Meaningful message from Chaplain Larry Wiliamson

Chaplain’s Corner

What a delight it is each year to welcome the newness and freshness of springtime. Wherever you live, whatever the climate, spring is a reminder that resurrection is possible, and renewal is wonderful. It’s enough to make a person want to pray. And what better prayers can we offer at this time of year than a springtime prayer such as the following:

 A Hymn of John Newton

Lord, afford a spring to me,
Let me feel like what I see;
Speak, and by your gracious voice,
Make my drooping soul rejoice.

On your garden deign to smile,
Raise the plants, enrich the soil;
Soon your presence will restore
Life to what seemed dead before.

(Adapted from A Hymn for Spring by John Newton)

Whether you welcome this new season with the above, or pen a paean of praise that is all your own, may a new season of prayer blossom in your heart and life. 

Chaplain’s report

Count it all joy, my brethren, when you meet various trials…Blessed is the man who endures trial, for when he has stood the test he will receive the crown of life which God has promised to those who love him. James 1:2,12, RSV

Lord our God, be with us. Touch us with your Spirit so that our hearts may receive something from you. Let us find joy even in a life of struggle and temptation. Let us find joy in every need we face, even in the agony of death. Protect us through your Word, and let it always be a light to us so that we can follow you and do your will. Be with us on all our ways. Guide everything with your hand until the goal for all humankind is reached and we may rejoice over all the trials and testing because in the end the glorious prize can be won. Amen.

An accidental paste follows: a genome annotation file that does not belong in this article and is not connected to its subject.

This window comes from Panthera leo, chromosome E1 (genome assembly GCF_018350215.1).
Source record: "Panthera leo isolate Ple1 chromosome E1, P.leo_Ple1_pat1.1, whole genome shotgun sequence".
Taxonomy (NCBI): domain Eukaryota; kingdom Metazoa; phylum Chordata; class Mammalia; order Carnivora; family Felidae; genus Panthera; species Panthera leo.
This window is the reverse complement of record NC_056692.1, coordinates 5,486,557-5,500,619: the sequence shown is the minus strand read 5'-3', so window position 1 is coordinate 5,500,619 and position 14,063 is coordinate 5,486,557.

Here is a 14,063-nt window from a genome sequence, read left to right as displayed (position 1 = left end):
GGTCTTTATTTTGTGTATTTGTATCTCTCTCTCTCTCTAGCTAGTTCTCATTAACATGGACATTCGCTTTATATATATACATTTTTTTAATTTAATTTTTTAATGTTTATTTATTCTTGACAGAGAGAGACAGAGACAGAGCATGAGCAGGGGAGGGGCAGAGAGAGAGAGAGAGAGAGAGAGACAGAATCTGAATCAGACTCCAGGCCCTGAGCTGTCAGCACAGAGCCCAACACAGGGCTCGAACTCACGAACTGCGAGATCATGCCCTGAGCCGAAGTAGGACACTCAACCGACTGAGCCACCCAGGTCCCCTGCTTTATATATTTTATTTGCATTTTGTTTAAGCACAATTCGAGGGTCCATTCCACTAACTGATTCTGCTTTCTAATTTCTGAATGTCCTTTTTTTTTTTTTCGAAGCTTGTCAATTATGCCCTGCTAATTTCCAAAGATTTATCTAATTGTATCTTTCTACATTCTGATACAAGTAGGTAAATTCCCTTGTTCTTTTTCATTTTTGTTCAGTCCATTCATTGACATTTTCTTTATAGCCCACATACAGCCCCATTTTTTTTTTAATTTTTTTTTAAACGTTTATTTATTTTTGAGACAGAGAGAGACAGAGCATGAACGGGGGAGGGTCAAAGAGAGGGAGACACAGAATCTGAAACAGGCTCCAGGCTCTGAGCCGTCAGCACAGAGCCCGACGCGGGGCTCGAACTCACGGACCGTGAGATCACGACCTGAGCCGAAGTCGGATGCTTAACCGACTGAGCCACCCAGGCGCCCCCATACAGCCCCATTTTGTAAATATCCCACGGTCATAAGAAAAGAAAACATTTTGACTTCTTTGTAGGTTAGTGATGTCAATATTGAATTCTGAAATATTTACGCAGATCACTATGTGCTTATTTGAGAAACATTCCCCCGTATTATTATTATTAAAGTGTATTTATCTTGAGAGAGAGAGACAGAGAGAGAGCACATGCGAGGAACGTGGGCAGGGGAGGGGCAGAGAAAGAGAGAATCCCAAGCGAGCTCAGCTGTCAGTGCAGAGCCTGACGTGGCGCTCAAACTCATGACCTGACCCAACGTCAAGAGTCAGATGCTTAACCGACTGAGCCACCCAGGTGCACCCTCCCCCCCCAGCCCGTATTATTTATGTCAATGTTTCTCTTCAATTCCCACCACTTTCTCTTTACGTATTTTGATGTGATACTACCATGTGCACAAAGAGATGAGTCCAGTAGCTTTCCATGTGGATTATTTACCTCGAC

Chaplain’s Corner

As we observe Veterans Day this year, let’s pray for the safety of the almost 200,000 U.S. troops who are currently deployed overseas in 177 countries and for the countless veterans and civilians right here on our soil who suffer from post-traumatic stress disorder (PTSD).

PTSD affects an estimated 12 to 20 percent of non-injured veterans and 32 percent of veterans who have been in combat. It’s a debilitating illness that can result when a person lives through a traumatic event such as war. The condition is often either undiagnosed or misdiagnosed, and people who have no experience with it often don’t understand it. The slightest sound, smell, or movement can trigger flashbacks and cause a person with the condition to relive the trauma.

PTSD is associated with a high suicide risk and can be difficult to treat. 

Veterans with PTSD often face additional difficulties that compound their suffering. For example, people who oppose the U.S. government’s military involvement may criticize or even attack veterans who served in conflicts. And there is still a stigma regarding behaviors that may be interpreted as mental illness. Soldiers on active duty often keep silent about their PTSD symptoms because they fear that they will be considered weak if they seek treatment.